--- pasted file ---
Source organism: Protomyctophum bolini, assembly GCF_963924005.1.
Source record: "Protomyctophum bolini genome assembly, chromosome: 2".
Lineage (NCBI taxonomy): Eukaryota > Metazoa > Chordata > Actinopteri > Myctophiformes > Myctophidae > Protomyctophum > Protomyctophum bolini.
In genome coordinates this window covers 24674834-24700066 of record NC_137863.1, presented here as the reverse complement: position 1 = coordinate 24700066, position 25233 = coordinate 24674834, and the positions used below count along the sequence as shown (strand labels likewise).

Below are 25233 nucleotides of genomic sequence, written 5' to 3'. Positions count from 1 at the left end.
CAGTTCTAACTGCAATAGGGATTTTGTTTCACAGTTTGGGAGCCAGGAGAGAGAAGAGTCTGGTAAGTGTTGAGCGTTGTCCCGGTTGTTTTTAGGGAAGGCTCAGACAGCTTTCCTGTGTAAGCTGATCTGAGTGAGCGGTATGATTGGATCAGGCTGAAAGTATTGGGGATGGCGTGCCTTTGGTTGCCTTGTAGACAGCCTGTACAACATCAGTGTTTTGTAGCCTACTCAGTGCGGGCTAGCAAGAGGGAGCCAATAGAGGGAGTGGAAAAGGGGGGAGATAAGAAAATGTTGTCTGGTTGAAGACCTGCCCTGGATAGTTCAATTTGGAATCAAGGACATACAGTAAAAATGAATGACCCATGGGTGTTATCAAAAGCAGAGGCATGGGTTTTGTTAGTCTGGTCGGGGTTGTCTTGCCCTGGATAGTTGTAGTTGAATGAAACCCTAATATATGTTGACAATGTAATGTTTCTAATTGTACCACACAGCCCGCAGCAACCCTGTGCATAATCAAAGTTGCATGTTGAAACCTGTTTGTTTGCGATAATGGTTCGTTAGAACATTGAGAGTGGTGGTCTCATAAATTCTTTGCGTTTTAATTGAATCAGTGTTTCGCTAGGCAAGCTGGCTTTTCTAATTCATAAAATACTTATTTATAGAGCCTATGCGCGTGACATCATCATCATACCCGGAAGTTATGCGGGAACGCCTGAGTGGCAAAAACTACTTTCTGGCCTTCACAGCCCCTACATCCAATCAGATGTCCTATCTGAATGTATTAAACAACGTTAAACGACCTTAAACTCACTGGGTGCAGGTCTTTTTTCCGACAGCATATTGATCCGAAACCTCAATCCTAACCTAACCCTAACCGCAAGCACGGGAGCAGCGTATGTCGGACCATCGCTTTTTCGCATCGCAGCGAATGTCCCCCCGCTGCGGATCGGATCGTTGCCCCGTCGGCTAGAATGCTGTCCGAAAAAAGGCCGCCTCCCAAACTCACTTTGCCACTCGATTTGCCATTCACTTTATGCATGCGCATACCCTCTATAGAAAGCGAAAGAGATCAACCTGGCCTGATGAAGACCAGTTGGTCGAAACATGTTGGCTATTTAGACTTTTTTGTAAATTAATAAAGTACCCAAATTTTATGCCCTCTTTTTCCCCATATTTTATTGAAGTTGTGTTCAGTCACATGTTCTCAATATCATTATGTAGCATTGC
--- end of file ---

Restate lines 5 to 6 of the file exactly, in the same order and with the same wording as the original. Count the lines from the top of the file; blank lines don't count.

Below are 25233 nucleotides of genomic sequence, written 5' to 3'. Positions count from 1 at the left end.
CAGTTCTAACTGCAATAGGGATTTTGTTTCACAGTTTGGGAGCCAGGAGAGAGAAGAGTCTGGTAAGTGTTGAGCGTTGTCCCGGTTGTTTTTAGGGAAGGCTCAGACAGCTTTCCTGTGTAAGCTGATCTGAGTGAGCGGTATGATTGGATCAGGCTGAAAGTATTGGGGATGGCGTGCCTTTGGTTGCCTTGTAGACAGCCTGTACAACATCAGTGTTTTGTAGCCTACTCAGTGCGGGCTAGCAAGAGGGAGCCAATAGAGGGAGTGGAAAAGGGGGGAGATAAGAAAATGTTGTCTGGTTGAAGACCTGCCCTGGATAGTTCAATTTGGAATCAAGGACATACAGTAAAAATGAATGACCCATGGGTGTTATCAAAAGCAGAGGCATGGGTTTTGTTAGTCTGGTCGGGGTTGTCTTGCCCTGGATAGTTGTAGTTGAATGAAACCCTAATATATGTTGACAATGTAATGTTTCTAATTGTACCACACAGCCCGCAGCAACCCTGTGCATAATCAAAGTTGCATGTTGAAACCTGTTTGTTTGCGATAATGGTTCGTTAGAACATTGAGAGTGGTGGTCTCATAAATTCTTTGCGTTTTAATTGAATCAGTGTTTCGCTAGGCAAGCTGGCTTTTCTAATTCATAAAATACTTATTTATAGAGCCTATGCGCGTGACATCATCATCATACCCGGAAGTTATGCGGGAACGCCTGAGTGGCAAAAACTACTTTCTGGCCTTCACAGCCCCTACATCCAATCAGATGTCCTATCTGAATGTATTAAACAACGTTAAACGACCTTAAACTCACTGGGTGCAGGTCTTTTTTCCGACAGCATATTGATCCGAAACCTCAATCCTAACCTAACCCTAACCGCAAGCACGGGAGCAGCGTATGTCGGACCATCGCTTTTTCGCATCGCAGCGAATGTCCCCCCGCTGCGGATCGGATCGTTGCCCCGTCGGCTAGAATGCTGTCCGAAAAAAGGCCGCCTCCCAAACTCACTTTGCCACTCGATTTGCCATTCACTTTATGCATGCGCATACCCTCTATAGAAAGCGAAAGAGATCAACCTGGCCTGATGAAGACCAGTTGGTCGAAACATGTTGGCTATTTAGACTTTTTTGTAAATTAATAAAGTACCCAAATTTTATGCCCTCTTTTTCCCCATATTTTATTGAAGTTGTGTTCAGTCACATGTTCTCAATATCATTATGTAGCATTGC